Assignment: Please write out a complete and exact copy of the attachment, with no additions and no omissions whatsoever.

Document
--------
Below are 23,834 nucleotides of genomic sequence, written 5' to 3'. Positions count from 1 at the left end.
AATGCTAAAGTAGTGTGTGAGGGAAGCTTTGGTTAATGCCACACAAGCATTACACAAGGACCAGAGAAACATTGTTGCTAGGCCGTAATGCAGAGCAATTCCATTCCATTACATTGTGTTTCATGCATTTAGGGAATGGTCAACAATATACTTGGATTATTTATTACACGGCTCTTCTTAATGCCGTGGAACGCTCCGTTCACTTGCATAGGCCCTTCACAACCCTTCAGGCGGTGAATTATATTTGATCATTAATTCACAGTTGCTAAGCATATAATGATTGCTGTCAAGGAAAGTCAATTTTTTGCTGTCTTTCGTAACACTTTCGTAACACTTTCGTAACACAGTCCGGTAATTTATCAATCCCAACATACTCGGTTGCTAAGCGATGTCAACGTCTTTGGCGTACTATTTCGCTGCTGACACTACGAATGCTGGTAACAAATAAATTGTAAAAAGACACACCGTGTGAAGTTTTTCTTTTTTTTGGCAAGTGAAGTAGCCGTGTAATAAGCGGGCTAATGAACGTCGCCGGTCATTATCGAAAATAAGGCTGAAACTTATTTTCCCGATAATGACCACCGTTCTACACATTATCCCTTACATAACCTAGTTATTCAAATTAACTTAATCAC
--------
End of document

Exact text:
Below are 23,834 nucleotides of genomic sequence, written 5' to 3'. Positions count from 1 at the left end.
AATGCTAAAGTAGTGTGTGAGGGAAGCTTTGGTTAATGCCACACAAGCATTACACAAGGACCAGAGAAACATTGTTGCTAGGCCGTAATGCAGAGCAATTCCATTCCATTACATTGTGTTTCATGCATTTAGGGAATGGTCAACAATATACTTGGATTATTTATTACACGGCTCTTCTTAATGCCGTGGAACGCTCCGTTCACTTGCATAGGCCCTTCACAACCCTTCAGGCGGTGAATTATATTTGATCATTAATTCACAGTTGCTAAGCATATAATGATTGCTGTCAAGGAAAGTCAATTTTTTGCTGTCTTTCGTAACACTTTCGTAACACTTTCGTAACACAGTCCGGTAATTTATCAATCCCAACATACTCGGTTGCTAAGCGATGTCAACGTCTTTGGCGTACTATTTCGCTGCTGACACTACGAATGCTGGTAACAAATAAATTGTAAAAAGACACACCGTGTGAAGTTTTTCTTTTTTTTGGCAAGTGAAGTAGCCGTGTAATAAGCGGGCTAATGAACGTCGCCGGTCATTATCGAAAATAAGGCTGAAACTTATTTTCCCGATAATGACCACCGTTCTACACATTATCCCTTACATAACCTAGTTATTCAAATTAACTTAATCAC